I will also strive to demonstrate sola scriptura's wider importance in that it had far reaching effects, both theologically and in other respects, such as politically. Luther reached his teaching of sola scriptura gradually. It was in 1518 when he met Cardinal Cajetan in Augsburg that Luther made his first statements regarding the principle by placing the Bible above the Pope. However, he diminished the gravity of such an assertion by admitting the authority of the Council as equal to that of Scripture in the hope this would sway a decision in his favour.
The following year Luther expressed his position more strongly by declaring at the Leipzig Debate that the Ecumenical Councils had been mistaken in matters of faith and practice and that they were subordinate to Scripture. By 1521 Luther's popularity had grown so much that he could be seen to protected by it thus able to passionately declare to Von Eck that: "I am bound by the Scriptures I have quoted and my conscience is captive to the word of G-d. I cannot and I will not retract anything, since it is neither safe nor right to go against conscience"4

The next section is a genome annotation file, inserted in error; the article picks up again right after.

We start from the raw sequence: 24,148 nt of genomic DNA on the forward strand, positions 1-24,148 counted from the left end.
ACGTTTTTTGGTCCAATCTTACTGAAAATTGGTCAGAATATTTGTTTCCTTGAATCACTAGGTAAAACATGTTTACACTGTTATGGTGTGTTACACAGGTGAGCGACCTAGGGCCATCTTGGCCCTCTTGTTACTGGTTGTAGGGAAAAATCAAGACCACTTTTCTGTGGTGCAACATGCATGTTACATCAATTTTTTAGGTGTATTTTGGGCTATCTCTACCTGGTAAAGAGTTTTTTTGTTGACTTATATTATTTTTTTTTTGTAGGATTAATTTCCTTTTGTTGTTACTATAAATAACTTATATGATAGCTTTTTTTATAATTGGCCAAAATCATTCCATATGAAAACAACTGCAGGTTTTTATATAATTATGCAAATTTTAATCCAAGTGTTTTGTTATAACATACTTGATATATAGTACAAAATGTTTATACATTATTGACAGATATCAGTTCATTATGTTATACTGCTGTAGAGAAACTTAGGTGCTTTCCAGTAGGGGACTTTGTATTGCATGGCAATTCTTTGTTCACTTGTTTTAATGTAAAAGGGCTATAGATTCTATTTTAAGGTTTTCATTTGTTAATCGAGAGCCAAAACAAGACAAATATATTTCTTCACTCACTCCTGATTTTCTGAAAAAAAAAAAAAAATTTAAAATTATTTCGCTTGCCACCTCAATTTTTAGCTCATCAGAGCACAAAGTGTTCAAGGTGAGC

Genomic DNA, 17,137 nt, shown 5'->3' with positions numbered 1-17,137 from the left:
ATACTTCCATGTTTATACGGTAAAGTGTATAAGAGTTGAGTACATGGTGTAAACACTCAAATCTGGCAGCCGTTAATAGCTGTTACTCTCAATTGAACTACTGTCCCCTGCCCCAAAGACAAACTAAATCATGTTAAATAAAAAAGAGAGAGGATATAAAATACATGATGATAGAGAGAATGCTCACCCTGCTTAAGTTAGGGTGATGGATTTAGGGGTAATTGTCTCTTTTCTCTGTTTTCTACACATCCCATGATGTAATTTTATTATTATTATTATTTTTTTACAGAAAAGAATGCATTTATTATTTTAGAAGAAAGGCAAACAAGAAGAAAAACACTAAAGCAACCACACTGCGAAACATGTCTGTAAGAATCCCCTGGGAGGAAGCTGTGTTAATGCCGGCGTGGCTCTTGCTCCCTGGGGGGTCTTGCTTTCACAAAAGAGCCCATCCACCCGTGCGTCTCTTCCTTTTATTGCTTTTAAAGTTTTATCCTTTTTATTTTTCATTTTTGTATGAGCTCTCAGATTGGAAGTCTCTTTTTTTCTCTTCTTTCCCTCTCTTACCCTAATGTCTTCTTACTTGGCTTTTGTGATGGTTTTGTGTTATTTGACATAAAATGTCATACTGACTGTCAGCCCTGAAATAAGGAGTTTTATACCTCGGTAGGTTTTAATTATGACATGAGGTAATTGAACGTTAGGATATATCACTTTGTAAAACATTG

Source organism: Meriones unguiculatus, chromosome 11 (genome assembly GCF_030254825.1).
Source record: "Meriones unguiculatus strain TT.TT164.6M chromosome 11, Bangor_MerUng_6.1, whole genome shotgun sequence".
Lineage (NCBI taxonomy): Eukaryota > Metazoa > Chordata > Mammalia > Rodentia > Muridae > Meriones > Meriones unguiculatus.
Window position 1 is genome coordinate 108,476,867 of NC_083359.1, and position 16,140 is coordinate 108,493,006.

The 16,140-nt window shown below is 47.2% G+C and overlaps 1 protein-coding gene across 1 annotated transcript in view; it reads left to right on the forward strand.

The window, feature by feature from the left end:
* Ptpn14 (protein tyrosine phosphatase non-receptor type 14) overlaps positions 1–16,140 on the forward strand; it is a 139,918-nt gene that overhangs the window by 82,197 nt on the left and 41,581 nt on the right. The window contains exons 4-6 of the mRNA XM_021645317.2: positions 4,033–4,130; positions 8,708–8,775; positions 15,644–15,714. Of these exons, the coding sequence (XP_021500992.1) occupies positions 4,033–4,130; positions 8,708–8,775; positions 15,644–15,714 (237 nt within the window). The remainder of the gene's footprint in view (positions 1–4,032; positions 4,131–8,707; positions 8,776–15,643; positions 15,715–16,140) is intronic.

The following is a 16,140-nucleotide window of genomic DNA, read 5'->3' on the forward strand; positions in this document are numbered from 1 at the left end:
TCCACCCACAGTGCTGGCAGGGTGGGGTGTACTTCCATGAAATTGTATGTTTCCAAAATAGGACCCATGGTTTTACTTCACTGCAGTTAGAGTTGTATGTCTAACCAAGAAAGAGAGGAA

Catholic scholars argue that Luther's own feelings were not strong enough cause to justify such a drastic denouncement of tradition, as there was no objective way of determining the true interpretation of the Bible5. Thus, the above is indeed a firm declaration of sola scriptura, by the Bible Alone, consequently an affirmation against the Catholic Church. However, this can also lead to questioning of the principle itself as Catholics could argue that Luther was simply adjusting teachings to suit his own means, just as he argued the Church was doing.